There are many misconceptions about what it means to be a lobbyist.
Jack Abramoff– perhaps the most notorious lobbyist in American history– may have been the tipping point of those misconceptions. A highly influential figure in the Bush Administration, Abramoff was charged with multiple counts of corruption and spent four years in prison. Subsequently creating a deep mistrust of lobbyists amongst the American public.
But Courtney Snowden of DC’s Raben Group may be changing that.
On Running for Office
Before our meeting at her beautiful private office in DC’s exclusive DuPont Circle neighborhood, I expected a stiff handshake and a stiffer “I work in DC” suit. What I got was a warm welcome from a cheerful woman dressed in a stylish sundress and jean jacket.
The surprises didn’t end there. Snowden is one of the youngest Principals in her office. She’s a sixth generation Washingtonian and a product of DC Public Schools. She’s currently rocking her natural hair (a feat for most and probably the most impressive thing yet); and just recently, Courtney boldly threw her name in the race for DC Council At-Large.
“DC residents have an arms length relationship with Congress,” explains Courtney in reference to her council race. “I want to change that.”
I, however, wanted to know more about WTF a lobbyist does. (I assumed they were all fabulous, rich, and eating for free.)
On Being a Lobbyist in DC
“People tend to think of lobbyist like an old boys club in a cigar-smoked room cutting deals for big companies,” says Snowden. “But that’s not what it is.”
“It’s sitting and writing and thinking. On a typical day, I’m reading newspapers, responding to emails, making phone calls, and figuring out the best way to help my clients. Most of my day is not hanging out with congressmen and going to parties. Most of my day is doing the hard work of sifting and distilling critical information.”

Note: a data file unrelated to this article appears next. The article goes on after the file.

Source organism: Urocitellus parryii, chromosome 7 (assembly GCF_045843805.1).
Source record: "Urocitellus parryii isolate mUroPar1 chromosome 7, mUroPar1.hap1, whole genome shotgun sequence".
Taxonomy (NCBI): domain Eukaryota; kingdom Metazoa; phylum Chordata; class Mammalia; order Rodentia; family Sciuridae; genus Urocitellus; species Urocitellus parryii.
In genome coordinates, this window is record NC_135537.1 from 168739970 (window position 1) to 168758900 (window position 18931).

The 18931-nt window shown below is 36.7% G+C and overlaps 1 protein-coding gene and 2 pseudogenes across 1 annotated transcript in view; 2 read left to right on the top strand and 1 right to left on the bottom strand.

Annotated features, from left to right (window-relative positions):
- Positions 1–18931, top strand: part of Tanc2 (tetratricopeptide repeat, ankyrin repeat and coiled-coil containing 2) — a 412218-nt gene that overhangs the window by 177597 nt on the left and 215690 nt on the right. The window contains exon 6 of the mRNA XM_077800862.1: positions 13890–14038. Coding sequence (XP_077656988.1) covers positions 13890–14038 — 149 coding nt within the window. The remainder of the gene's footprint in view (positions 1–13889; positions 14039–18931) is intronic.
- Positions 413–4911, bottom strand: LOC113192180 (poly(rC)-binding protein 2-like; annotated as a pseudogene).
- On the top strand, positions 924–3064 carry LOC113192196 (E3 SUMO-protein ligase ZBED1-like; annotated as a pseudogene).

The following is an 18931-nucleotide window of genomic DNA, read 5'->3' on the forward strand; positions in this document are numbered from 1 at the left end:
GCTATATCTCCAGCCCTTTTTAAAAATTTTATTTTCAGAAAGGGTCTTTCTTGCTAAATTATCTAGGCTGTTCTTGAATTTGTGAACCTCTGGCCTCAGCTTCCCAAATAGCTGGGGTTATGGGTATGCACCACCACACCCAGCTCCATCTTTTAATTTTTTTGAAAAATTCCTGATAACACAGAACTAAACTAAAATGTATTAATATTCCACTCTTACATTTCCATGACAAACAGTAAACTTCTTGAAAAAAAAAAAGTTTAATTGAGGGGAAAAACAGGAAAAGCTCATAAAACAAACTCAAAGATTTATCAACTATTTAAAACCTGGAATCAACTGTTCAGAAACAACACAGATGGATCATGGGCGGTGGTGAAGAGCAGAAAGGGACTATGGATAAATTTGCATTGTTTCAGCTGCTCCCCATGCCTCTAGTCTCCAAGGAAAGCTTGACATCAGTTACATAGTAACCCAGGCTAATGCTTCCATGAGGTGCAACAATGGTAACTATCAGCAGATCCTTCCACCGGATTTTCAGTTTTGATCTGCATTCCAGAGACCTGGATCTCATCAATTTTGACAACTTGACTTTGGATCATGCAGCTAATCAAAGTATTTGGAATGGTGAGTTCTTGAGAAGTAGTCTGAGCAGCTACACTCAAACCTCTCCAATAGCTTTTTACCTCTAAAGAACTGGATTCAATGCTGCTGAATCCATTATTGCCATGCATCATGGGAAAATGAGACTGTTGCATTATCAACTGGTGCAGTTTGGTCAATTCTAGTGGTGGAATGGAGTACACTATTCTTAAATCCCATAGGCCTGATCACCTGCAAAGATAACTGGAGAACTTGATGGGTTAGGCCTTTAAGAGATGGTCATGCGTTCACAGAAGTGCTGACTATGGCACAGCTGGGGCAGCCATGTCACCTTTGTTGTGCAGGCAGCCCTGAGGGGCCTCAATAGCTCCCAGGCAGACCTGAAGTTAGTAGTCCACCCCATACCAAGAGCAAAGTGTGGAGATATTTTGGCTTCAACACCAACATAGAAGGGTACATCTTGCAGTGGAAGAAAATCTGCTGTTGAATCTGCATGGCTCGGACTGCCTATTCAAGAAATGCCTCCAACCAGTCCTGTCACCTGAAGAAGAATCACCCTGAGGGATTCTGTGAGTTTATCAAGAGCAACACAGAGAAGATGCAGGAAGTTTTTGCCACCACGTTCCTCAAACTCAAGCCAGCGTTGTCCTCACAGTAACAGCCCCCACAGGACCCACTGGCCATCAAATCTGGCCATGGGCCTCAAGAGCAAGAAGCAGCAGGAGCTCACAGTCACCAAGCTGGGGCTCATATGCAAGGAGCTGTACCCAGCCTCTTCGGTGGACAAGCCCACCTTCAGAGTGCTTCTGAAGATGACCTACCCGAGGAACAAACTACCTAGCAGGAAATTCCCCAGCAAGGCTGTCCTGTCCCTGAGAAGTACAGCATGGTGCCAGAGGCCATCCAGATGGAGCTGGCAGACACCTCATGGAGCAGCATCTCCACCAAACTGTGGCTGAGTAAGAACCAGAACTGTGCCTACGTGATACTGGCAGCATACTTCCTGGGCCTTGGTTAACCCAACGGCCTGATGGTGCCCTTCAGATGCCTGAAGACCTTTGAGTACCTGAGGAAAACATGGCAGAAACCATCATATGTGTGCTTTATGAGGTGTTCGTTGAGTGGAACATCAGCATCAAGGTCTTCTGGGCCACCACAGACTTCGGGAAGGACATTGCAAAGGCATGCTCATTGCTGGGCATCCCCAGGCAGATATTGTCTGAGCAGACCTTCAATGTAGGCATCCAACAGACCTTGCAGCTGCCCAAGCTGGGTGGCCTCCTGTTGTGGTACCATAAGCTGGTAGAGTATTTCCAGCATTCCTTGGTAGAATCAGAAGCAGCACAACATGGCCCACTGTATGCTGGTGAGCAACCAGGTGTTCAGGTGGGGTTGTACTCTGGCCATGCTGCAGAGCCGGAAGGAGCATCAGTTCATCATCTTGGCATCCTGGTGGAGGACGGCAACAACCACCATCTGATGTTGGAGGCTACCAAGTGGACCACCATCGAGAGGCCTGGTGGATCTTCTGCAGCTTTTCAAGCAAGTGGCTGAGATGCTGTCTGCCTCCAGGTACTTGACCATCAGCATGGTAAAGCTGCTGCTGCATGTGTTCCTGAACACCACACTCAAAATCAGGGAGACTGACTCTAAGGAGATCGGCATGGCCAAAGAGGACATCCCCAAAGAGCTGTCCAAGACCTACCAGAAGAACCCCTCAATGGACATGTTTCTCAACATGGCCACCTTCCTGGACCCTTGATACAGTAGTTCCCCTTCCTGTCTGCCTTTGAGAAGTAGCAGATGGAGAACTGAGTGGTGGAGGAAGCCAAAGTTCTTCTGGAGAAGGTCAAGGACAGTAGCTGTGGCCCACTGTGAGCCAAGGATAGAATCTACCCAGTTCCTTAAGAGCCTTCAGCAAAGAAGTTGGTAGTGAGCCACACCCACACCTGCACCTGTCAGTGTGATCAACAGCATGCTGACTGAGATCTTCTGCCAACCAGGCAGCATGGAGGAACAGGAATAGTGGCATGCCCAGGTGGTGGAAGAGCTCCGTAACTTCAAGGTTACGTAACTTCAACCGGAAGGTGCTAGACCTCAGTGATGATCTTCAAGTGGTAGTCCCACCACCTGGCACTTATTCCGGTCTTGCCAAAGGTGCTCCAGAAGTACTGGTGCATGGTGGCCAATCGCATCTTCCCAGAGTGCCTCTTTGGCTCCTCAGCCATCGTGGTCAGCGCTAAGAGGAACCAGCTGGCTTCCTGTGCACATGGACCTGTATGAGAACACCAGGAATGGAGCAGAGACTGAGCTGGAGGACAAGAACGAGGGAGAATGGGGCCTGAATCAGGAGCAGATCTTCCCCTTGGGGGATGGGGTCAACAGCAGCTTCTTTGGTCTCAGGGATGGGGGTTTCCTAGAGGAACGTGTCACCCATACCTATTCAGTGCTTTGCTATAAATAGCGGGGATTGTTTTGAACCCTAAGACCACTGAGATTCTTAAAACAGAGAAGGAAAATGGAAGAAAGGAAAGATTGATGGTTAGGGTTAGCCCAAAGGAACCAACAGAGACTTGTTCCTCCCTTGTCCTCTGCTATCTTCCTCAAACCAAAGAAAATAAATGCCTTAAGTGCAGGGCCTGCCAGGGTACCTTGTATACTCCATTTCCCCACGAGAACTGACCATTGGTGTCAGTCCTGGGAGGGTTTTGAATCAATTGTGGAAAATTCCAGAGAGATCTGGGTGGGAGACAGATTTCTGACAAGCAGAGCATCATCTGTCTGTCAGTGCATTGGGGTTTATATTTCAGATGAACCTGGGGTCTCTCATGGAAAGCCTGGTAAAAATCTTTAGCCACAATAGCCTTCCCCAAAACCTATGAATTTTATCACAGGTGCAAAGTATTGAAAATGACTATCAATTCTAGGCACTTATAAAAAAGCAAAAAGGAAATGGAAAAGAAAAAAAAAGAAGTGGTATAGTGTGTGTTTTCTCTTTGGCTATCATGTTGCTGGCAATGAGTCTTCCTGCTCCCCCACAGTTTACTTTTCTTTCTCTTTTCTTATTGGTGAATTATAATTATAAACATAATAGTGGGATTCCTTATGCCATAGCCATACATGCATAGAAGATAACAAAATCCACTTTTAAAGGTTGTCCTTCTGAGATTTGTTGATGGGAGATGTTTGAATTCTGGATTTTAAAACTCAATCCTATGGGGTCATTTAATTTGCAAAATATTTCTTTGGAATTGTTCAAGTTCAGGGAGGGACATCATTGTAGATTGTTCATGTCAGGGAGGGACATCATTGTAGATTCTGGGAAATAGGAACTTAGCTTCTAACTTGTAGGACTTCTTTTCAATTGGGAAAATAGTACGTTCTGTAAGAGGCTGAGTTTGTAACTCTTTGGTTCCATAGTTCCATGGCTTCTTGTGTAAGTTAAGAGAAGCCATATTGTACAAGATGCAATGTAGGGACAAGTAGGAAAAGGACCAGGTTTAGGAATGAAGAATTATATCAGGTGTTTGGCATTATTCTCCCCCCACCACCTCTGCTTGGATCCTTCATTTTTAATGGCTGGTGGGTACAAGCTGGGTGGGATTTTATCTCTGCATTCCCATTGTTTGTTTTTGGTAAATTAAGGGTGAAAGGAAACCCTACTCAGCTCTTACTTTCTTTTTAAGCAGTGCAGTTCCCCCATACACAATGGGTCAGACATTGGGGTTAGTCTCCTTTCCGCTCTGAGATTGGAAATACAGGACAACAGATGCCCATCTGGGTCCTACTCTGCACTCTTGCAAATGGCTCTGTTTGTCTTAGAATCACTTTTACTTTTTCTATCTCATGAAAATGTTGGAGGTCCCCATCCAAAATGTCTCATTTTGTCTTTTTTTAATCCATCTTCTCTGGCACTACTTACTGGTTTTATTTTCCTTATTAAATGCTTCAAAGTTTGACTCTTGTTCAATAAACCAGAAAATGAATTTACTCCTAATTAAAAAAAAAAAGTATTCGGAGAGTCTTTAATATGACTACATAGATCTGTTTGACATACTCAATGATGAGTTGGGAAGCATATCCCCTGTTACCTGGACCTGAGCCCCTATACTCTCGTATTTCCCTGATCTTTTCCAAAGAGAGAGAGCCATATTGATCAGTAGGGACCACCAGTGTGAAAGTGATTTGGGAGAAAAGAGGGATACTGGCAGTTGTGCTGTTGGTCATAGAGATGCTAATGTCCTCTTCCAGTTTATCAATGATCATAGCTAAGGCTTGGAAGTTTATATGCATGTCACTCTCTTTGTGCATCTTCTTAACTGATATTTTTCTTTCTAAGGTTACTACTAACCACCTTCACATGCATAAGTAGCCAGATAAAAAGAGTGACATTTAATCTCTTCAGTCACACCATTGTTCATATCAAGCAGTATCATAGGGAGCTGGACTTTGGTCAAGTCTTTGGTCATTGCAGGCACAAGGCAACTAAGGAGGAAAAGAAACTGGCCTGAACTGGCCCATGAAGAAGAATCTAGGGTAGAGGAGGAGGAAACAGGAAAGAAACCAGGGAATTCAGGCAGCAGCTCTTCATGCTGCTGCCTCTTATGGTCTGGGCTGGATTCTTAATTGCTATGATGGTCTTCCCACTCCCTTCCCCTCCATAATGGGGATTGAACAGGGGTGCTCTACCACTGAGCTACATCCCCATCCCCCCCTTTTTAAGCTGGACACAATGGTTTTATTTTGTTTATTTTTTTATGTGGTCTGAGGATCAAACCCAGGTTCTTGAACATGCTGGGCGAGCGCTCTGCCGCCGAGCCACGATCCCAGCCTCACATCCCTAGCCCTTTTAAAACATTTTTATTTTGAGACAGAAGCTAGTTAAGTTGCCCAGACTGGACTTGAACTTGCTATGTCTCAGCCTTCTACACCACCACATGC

“Lobbyists have a real role in solving the nation’s problems. We help change laws so people get what they need from Congress. Along the way, we get to meet people from all walks of life. It’s a great gig, but you have to be willing to do the work.”
In college, Snowden interned for Tammy Baldwin (D-WI).
“When I was in college I interned for her,” says Snowden. “Later, I sent her an invitation to my graduation. She didn’t attend, but she did offer me a job.”
So, in then Representative Tammy Baldwin’s congressional office, Snowden began her career.
“After serving as a Legislative Assistant in her office, I started working in the political department of the Human Rights Campaign,” says Snowden. “Years later, after the Clinton administration came to a close, Robert Raben, who served as Assistant Attorney General, started the Raben Group. I was the sixth employee hired.”
“Lots of people throw around the word strategy. But at The Raben Group, when we say strategic we mean it. Strategy is being crystal clear about your goal. Your strategy should be so transparent that an outsider should be able to look and see where you’re going.”
On Being Successful in This Town
So what does it take, I wondered, to be a successful lobbyist?
“I think what people don’t see is the support we provide in research and information,” says Snowden. “If you want to be a lobbyist, learn to write. I spend so much time writing.”
“I’m also a relationship builder. I can’t force someone to do something, but what I can do is make it so when I have a question or need something you will return my call. The way to do that is by being a credible source for information, and frankly by having a personality.”
“The world is getting smaller. You must be mindful of who you’re talking to. Treat everyone as if they’re the most important person in the room.”
To the bright-eyed young professionals out there, the seasoned lobbyist had this to say:
“Young professionals have so much exciting energy and creative ideas,” says Snowden. “My frustration comes when they start on day one ready to move up. The only way to be good at your craft is to study those doing it better than you. The need to watch and learn first will never go away.”